Cutlass had returned form his family reunion in Tennessee. Bobo invited Max and me to join them at Two Turtles, their favorite beach bar. Cutlass would tell us all about his adventure.
Max and I were surprised Bobo wanted to meet at the very bar where so recently Bobo’s embarrassing nick name was revealed by his college friend and secret crush Butterfield Fuller Schitt.
Bobo was vehement over the phone. “I’m not going to be intimidated! It’s our favorite bar and no one is going to run me out!”
Bobo invited Max and me to join them at Two Turtles, their favorite beach bar. Cutlass would tell us all about his adventure.
So be it.
We embraced Cutlass warmly at Two Turtles to welcome him back.
“All this attention for little old me?” Cutlass said. “Shucks, I’ve just been gone three days!”
“An eternity, darling!” Bobo said, putting an arm around him and glancing nervously at the entrance.
Leaning back to enjoy a sip of white wine, I asked, “So tell us. How did it go?”
“Fabulous and crazy, just as expected,” Cutlass said. “All the way up on the plane, I fantasized about the food and I wasn’t disappointed: platters of barbecued ribs, country ham, flaky biscuits, cornbread and bacon, fried pickles, and Aunt Betty’s banana cream pie. I ate more than my fair share. Back to the diet tomorrow!”
While Cutlass was telling his story, Bobo kept peering at the entrance.
Max asked, “Where was the reunion held?”
“That’s a whole story in itself! It was at Uncle Billy’s cotton farm. It’s called a farm but there are a few hundred acres and his house is a masterpiece of Southern architecture – white columns, two tall chimneys, rolling lawns and horses grazing peacefully in pastures.”
“Sounds idyllic!” Max said. “No family skeletons?”
“Well, there was that business about the whiskey after the Civil War. Great, great, great, great Uncle Billy and Jack Daniel were in competition for the best whiskey ever made. Of course, Jack Daniel was the one who became famous but Great Uncle Billy’s brew was a close second. He finally gave into Jack Daniel’s popularity and marketing skills but he made out very well for himself and the family selling cotton.
I asked, “The end of Great Uncle Billy’s involvement with whiskey?”
“Hardly the end. The recipe was passed down from family member to family member until Cousin Savannah got hold of it. She brews it herself in her barn. But being a lady she doesn’t admit she’s brewing whiskey but calls it her “little private tea.” She loves to serve it in tall glasses with a mint sprig. It looks like iced tea but it sure ain’t. We all look forward to teatime at Cousin Savannah’s. We call her Cousin Savannah but no one can put a finger on where she fits into the family genealogy. Behind her back we call her Cousin Savannah Twice Removed from Reality. That seems to fit. And of course, to go with the tea, she makes the most marvelous sweet potato biscuits!”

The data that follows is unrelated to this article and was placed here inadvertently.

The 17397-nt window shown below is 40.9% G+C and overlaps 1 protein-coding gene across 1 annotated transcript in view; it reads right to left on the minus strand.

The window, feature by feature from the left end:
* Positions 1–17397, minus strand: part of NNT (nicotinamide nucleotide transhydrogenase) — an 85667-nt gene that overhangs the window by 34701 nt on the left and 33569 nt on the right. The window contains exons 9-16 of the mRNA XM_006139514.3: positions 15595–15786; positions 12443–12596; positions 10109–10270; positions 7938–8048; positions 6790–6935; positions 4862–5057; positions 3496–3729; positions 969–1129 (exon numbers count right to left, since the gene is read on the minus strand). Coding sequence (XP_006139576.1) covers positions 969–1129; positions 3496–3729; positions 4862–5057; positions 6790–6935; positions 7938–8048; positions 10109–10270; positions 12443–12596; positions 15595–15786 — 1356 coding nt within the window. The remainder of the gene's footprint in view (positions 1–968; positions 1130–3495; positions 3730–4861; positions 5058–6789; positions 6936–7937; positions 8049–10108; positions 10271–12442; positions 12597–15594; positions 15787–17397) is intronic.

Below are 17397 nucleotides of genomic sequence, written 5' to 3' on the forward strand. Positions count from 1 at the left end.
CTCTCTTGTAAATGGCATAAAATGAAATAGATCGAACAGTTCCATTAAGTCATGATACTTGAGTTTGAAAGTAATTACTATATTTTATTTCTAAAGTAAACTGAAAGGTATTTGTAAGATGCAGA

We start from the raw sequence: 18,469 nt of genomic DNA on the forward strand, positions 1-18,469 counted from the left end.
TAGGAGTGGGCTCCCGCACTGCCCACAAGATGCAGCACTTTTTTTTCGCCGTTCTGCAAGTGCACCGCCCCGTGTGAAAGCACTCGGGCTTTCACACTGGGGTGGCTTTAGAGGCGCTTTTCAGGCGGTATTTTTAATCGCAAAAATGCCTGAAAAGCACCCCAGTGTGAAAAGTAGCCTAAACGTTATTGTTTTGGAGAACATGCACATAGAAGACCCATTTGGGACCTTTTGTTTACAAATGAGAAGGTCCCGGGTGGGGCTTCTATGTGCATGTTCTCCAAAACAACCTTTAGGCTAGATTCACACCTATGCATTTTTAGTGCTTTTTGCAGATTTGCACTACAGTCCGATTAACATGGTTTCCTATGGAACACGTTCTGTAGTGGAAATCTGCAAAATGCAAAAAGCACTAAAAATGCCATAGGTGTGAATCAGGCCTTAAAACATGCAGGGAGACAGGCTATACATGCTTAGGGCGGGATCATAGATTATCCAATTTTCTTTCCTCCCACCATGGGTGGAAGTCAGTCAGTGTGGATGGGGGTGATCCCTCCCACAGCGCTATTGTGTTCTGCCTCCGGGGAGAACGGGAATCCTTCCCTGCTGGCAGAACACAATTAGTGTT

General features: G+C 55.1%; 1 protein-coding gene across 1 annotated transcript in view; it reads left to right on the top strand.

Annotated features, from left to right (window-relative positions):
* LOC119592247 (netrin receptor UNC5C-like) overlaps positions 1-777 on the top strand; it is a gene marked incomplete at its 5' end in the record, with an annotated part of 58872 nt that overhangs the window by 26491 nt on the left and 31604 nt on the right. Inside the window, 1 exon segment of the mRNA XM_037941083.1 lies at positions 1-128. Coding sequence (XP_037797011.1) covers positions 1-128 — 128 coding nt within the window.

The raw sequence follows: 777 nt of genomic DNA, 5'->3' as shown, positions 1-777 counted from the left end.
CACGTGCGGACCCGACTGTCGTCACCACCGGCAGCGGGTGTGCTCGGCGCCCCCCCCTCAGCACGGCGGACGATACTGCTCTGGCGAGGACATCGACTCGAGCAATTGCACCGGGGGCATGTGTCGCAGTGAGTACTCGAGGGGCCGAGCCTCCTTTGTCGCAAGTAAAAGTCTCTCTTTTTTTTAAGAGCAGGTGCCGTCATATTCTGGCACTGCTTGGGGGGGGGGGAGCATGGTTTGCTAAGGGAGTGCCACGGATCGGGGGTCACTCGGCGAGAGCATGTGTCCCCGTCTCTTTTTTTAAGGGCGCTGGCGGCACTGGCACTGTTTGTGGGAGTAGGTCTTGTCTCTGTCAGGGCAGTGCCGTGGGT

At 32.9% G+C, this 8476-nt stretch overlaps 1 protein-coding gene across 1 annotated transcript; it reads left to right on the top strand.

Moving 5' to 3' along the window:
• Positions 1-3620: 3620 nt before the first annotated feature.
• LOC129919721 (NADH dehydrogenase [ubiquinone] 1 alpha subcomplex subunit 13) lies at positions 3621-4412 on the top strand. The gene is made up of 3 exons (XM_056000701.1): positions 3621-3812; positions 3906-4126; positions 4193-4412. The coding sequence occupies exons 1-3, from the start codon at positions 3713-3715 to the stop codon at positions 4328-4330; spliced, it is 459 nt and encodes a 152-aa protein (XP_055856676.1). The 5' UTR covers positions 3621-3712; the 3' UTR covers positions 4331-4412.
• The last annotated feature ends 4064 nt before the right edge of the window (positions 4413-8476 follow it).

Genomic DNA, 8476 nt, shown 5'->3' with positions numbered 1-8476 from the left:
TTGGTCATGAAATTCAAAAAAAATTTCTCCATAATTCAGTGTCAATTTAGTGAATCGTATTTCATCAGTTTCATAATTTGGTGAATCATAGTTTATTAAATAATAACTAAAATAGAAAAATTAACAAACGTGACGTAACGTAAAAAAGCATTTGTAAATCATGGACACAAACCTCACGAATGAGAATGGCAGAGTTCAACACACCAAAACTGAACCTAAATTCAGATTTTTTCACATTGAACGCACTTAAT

Max asked, reaching for the nut mix, “So, your family reunion is about eating and drinking?”
“That’s a big part of it, but there are also the relatives who insist on coming dressed as Dolly Parton. We hold a Dolly Parton look- alike contest at every reunion. Just between us,” he leaned into the table and whispered, “the Dollys are looking older.”
Bobo asked, holding up his glass, “Who was the winner this year so we can toast them?”
“Well in that case my dears, you can all raise your glasses to me! I won! And I have the photos to prove it.” He took out his camera and showed us. It wasn’t a pretty sight but far be it from us to burst his falsies.
Finally Cutlass noticed Bobo’s preoccupation with the entrance. “Darlin’, whatever is going on?” He pointed his finger at the front door. “You keep looking at the door as if your long lost cousin was going to show up.”
“Do I?” Bobo said, flushing pink. Just then the two Turtle brothers walked in. “There they are! That’s what I’ve been hoping for.”
Max shot me an “Oh, yeah, sure!” look.
Bobo waved them over. His face said, “Saved by the bell!”
He shook their hands. “I wanted to tell you how much I enjoy your bar.” They assured him it was always a pleasure to see us at their establishment.
When they left, Cutlass said, “That was real sweet of you, but you’ve told them that before.”
“Have I?” Bobo said. “You can never tell someone enough how much you appreciate them! It’s like you going to your family reunion.”
Cutlass looked at Bobo sideways.
Bobo was saved from having to spill the beans about Butterfield Fuller Schitt. Max and I would never tell. In a way, the four of us were family, too, and we were having our reunion.
Families come in all shapes and sizes. Our table happens to be a teensy family of four but it’s family nonetheless and I simply love them all to pieces!
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